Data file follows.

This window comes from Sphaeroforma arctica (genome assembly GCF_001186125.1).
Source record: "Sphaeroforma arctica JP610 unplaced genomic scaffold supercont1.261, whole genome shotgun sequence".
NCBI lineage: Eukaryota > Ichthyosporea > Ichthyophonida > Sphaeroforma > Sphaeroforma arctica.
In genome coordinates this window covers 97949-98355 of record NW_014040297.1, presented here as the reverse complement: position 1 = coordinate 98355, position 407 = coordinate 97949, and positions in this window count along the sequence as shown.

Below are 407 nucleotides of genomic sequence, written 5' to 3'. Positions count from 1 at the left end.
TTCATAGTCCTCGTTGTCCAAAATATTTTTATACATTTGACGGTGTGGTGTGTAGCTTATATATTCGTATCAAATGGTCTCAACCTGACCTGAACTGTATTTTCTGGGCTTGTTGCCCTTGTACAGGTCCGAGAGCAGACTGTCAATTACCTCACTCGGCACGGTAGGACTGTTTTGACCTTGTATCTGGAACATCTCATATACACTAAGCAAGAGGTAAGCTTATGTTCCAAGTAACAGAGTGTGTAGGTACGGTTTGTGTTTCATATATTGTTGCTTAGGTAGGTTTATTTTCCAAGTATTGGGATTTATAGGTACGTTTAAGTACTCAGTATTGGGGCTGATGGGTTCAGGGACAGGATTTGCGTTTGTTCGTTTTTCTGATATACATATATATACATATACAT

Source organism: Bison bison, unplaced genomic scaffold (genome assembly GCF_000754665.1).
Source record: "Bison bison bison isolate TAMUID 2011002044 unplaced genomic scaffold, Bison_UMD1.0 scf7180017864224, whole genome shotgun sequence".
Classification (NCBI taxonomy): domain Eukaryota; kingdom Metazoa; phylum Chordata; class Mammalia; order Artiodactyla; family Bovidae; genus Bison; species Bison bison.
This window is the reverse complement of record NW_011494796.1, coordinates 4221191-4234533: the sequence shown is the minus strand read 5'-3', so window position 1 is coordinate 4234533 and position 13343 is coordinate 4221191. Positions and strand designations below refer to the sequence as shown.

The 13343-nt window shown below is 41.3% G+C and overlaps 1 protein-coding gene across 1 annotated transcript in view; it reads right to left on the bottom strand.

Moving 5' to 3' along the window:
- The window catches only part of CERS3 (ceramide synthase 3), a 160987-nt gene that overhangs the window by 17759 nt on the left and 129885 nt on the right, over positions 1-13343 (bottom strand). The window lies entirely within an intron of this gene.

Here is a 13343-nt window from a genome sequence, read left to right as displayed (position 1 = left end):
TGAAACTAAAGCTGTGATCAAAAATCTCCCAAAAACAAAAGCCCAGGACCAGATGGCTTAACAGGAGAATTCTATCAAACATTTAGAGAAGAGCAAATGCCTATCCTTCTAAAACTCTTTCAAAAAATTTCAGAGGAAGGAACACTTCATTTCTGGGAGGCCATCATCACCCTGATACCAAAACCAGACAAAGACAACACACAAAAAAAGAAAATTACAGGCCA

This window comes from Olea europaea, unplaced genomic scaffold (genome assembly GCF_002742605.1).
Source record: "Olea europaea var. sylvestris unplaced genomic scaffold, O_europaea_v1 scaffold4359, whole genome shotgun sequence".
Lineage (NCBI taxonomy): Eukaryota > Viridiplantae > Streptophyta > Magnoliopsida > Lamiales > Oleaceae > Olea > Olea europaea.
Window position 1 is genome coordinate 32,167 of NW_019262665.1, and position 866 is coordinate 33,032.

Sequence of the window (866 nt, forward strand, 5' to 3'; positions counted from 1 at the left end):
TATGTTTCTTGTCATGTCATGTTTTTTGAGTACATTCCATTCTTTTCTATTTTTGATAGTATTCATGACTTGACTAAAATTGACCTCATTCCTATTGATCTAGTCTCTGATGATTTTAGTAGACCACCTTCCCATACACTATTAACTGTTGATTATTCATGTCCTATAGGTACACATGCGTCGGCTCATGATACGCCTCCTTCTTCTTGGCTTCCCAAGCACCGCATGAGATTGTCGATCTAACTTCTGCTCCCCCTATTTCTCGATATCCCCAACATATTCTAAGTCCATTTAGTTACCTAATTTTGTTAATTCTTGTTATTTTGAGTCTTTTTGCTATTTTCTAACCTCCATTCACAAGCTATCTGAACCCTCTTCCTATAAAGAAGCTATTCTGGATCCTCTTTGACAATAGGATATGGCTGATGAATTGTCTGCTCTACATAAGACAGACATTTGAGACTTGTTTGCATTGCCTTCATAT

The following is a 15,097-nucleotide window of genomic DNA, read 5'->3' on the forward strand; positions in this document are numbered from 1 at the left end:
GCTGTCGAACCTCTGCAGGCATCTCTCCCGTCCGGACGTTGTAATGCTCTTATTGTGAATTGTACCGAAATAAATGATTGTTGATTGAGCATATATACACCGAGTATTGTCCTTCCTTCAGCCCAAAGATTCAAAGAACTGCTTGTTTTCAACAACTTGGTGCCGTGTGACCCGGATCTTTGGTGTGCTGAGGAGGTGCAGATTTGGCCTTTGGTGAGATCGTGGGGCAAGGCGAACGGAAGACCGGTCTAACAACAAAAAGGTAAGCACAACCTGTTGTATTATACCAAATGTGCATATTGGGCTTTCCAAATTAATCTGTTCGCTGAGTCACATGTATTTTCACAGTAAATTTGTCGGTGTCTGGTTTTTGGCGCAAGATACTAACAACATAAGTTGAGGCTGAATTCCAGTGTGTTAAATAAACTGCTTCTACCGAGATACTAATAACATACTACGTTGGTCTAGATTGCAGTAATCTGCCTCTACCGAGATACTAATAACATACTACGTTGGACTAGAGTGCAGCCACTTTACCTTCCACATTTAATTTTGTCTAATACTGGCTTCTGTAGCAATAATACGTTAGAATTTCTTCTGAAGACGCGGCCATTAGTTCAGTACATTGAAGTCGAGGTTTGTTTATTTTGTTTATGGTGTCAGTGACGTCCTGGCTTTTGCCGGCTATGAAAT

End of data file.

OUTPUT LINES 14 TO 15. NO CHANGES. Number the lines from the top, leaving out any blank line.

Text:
Here is a 13343-nt window from a genome sequence, read left to right as displayed (position 1 = left end):
TGAAACTAAAGCTGTGATCAAAAATCTCCCAAAAACAAAAGCCCAGGACCAGATGGCTTAACAGGAGAATTCTATCAAACATTTAGAGAAGAGCAAATGCCTATCCTTCTAAAACTCTTTCAAAAAATTTCAGAGGAAGGAACACTTCATTTCTGGGAGGCCATCATCACCCTGATACCAAAACCAGACAAAGACAACACACAAAAAAAGAAAATTACAGGCCA